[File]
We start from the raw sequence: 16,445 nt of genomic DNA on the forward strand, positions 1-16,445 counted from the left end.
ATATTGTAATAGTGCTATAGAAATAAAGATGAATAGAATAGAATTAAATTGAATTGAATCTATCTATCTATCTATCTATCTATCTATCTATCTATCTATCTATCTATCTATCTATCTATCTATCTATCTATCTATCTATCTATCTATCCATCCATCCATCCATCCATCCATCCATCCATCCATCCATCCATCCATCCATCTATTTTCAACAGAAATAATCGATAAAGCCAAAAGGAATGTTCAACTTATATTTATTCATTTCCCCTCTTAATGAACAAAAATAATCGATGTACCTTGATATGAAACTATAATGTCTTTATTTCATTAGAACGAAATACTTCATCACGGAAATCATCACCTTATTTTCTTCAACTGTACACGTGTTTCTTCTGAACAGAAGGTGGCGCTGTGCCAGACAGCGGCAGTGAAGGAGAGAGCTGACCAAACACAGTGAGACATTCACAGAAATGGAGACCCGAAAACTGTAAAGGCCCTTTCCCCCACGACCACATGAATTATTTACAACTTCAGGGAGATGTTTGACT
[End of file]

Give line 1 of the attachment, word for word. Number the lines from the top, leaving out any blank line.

We start from the raw sequence: 16,445 nt of genomic DNA on the forward strand, positions 1-16,445 counted from the left end.